I put this out in October 2015 on this blog and then entered it into a number of local exhibitions but there were no takers. It also resided on my websites for a year and a half and with the lack of interest I decided to replace it on my main website, but last week someone saw it on one of my other websites which I dont update too often and they bought it. It just takes the right person to come along and see it and you have a sale.
It has made me resolve to check what I do have out there on the web as it might have been embarrassing if I had cut it up and used it as scrap paper which I am prone do when practising techniques or developing paintings.
Other seascapes and watercolours are available on my website. Get them whilst you have the chance : grahammcquadefineart.com
I was thinking about entering the marine artists exhibition in London. I had a couple of suitable paintings but wanted something a little different so that I could judge what it is that they are looking for a bit better and worked up this idea. Now that it’s complete I’m a little underwhelmed by it. I have got tighter than I would have liked. I’ll prop it against the wall and have a look at it over the next week or so and make my mind up. I have used motifs that I have used as subjects before, in case you are wondering whether you’ve already seen it.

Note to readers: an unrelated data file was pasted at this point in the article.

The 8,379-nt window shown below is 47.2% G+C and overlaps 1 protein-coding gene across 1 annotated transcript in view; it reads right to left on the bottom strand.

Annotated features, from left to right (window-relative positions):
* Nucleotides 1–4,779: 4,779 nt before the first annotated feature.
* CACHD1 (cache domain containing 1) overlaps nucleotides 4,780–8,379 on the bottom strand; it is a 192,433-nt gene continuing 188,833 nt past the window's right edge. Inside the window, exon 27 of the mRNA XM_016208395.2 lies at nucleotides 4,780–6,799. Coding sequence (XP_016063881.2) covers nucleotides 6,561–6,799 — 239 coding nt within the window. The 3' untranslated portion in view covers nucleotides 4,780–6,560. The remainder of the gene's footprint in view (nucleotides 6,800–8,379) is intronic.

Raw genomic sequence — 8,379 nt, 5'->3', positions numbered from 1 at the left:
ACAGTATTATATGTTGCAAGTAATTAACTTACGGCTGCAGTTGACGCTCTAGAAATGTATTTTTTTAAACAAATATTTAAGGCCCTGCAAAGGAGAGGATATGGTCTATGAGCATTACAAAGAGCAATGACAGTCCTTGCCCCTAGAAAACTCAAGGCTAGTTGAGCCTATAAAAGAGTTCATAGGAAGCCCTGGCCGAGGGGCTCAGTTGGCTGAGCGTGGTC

I was going to do this as a mixed media piece with pastels, similar to an earlier one of waves I did, but as I started painting I wondered whether it could be all done in watercolour, so this is the result. Using pastels allows a more gestural approach with the mark making which I suppose is more reflective of the restlessness of the sea, so I am wondering if this is a little static. I’ll ponder a little further.
I am getting together for another exhibition of local landscapes which feature the land between the Mersey and Ribble Estuaries. Here is one I’ve just done of the local beach, where to many of the locals’ dismay, the marram grass is taking over. As it grows it traps windblown sand creating little islands amid the residual tidal water. It is rather ironic that where they let the cars on the beach, much to the irritation of others, the plant cant get a foothold and the flat sands stretch out seemingly forever. I must say I like this variation of the beach.
There was almost as much paint removal as actual painting in this one as I tried to get the dark textures in the foreground. I added some figures at the end which do draw the eye through. I loved the dark shade leading out into the bright light.
I’ve been a bit busy this week with an exhibition running and another starting next week, I suddenly realised my blog needs a new posting. So here it is, continuing with the beach theme. A bit more colourist than my normal fair, but I suppose I need to relieve the muted tones occasionally, just in the name of variety.